Posters are a different beast. Two of them are student posters, but I started them so the students can putz around with the results. For mine, the challenge is to adapt a number of very scientifically oriented verbiage to AAAS’s (I expect) more general audience. My poster is about the Genomics Education Partnership, of which I have blogged extensively. The structure and modus operandi of GEP allows sharing of presentations so we are not really starting from scratch, but I would like to lighten up the informative load to make the poster stand out and make it more attractive. Here is a problem, though…I do not want to look too “flashy.” So I am struggling with the background. I really like the one I have now, but I may need to step back and change it to a more conservative color. I tried putting Drosophila flies as a background, but that was too busy. Dear Readers, what do you think? I am open to suggestions. Of course, my coauthors will have the last say, but it would be nice to have feedback.

Now, I started saying “once I am done.” Yes. There is an exciting completely new research project I am involved with now, that has to do with microbes, plastic, and the ocean. I can’t wait to get started in earnest.

But I need to be done with three essays, three posters, and one merit letter first…

Do you need a doctorate to teach at a community college?

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“Dean Dad” Matt Reed had this blog post yesterday, and this morning there were a number of thoughtful comments on it. It is not that often that DD mentions specifically biology positions at Community Colleges, and the posting was right on. The blog post is in response to a graduate student who is considering not finishing his/her Ph.D. and apply for teaching positions at CCs. Matt advises to think twice before abandoning the Ph.D., as the field is competitive, and also to try out teaching at a CC to test the waters and find out if it is the right option.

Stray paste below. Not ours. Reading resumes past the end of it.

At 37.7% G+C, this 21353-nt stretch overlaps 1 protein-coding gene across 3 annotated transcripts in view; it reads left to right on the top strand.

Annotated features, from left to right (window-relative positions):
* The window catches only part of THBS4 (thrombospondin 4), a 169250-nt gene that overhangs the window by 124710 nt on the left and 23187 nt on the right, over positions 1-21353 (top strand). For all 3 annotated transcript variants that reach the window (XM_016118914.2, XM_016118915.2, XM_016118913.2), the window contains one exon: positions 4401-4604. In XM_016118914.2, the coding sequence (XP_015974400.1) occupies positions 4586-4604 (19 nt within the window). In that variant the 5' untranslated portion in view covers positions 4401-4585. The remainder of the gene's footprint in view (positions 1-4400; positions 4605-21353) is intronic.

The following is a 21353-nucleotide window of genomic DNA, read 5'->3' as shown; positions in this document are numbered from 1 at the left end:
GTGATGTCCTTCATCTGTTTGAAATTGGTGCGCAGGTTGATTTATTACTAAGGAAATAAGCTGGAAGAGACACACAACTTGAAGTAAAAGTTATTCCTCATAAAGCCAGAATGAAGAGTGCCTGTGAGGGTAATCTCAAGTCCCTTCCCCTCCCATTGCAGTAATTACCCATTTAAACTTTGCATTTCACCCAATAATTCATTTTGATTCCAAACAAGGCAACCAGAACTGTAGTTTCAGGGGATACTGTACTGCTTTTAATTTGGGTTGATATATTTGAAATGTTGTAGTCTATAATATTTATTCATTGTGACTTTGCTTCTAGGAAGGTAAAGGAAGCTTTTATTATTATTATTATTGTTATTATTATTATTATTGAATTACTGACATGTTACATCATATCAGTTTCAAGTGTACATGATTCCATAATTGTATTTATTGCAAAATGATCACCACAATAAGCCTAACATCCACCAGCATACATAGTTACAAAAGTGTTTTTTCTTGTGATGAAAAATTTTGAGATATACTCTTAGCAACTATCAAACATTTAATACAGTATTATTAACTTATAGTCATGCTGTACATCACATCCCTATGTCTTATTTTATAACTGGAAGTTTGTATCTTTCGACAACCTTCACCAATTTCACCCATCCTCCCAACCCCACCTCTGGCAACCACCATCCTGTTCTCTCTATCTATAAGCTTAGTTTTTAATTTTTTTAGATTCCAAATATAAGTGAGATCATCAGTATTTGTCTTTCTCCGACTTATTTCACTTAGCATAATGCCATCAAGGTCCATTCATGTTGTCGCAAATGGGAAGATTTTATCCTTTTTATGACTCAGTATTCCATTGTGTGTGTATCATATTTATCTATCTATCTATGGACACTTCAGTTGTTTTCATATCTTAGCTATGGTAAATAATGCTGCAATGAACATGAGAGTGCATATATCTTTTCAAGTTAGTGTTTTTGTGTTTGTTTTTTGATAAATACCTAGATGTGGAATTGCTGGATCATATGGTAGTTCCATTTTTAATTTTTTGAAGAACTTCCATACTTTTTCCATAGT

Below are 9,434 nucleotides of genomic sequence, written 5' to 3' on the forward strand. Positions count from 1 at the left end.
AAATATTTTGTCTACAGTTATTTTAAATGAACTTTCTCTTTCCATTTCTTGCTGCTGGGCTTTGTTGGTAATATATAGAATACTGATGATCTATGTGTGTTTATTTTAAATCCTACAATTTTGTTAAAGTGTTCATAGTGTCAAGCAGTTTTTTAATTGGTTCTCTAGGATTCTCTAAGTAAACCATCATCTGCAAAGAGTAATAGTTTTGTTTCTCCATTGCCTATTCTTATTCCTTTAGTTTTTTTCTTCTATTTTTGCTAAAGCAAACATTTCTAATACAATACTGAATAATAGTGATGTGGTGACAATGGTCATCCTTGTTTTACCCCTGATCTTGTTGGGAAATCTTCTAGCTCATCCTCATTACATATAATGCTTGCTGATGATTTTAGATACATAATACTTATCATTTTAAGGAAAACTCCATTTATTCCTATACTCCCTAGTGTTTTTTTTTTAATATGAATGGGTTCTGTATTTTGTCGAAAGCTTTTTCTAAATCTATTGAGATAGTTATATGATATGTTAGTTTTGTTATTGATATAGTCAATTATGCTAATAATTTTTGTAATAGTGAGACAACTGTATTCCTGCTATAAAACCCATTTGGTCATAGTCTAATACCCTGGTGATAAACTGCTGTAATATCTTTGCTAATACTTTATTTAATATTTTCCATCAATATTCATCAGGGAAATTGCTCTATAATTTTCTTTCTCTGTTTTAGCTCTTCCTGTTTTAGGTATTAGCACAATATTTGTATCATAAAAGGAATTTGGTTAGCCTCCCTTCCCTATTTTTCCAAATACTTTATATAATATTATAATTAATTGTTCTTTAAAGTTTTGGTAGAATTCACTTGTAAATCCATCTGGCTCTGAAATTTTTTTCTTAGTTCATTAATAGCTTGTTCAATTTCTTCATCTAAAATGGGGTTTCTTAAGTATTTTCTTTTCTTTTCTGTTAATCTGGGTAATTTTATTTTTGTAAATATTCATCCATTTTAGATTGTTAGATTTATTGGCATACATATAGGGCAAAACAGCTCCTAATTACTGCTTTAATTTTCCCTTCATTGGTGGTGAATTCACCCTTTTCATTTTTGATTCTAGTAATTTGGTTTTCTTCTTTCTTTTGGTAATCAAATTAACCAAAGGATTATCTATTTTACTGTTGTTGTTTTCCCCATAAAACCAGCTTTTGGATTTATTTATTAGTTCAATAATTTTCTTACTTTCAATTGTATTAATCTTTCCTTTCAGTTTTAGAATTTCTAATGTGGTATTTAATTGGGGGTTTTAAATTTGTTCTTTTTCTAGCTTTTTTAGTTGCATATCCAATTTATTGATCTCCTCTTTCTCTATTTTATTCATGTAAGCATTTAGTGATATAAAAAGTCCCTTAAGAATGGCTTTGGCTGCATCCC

The commenters were in agreement- finish the Ph.D! While I do not work at a CC, I taught for them before and know the system through friends and colleagues. It is not only that the field is competitive, with many more Ph.D. graduates abandoning or not considering the traditional academic career. Many CCs are now aiming at granting Bachelor’s degrees. But what I am seeing from my corner is that more and more research is being encouraged, supported, and funded in CCs. Big funding agencies such as HHMI and NSF are supporting grants and collaborative projects involving CCs. And to run research and being able to discuss with the “big boys,” a Ph.D. is a clear advantage.

Becoming “real” in an online course

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Screenshot 2015-01-14 07.18.17

Screenshot from one of my weekly videos for an online microbiology course, shot during Halloween. It was a hit!

Things have changed quite a bit in the online teaching world, and I am not referring to the teaching side only.

Students have changed too. They are expecting much more than before in terms of online content and interactions. And not only young students- even adult learners are much more tech savvy. If they are used to multiple media and devices, and abundant online interactions, they expect the same in online courses. And while quality of content is essential in any course, online included, student engagement and interest (which increases motivation) is greatly helped by increasing interactions.

A very important aspect of getting students engaged is instructor presence. Years ago, instructors were expected to post a weekly announcement and be active on the discussion boards. More recently, the norm is that instructors maintain steady communication with students, including reminders and email discussions. While not responding emails at night is a mental sanity policy for the overwhelmed instructor, truth is, online students are online for a reason, and most often it is at night when they have the time to study. Responding quickly to emails or communications in general usually provides high marks for the instructor. Which, in these days of instructor evaluations being scrutinized, is important.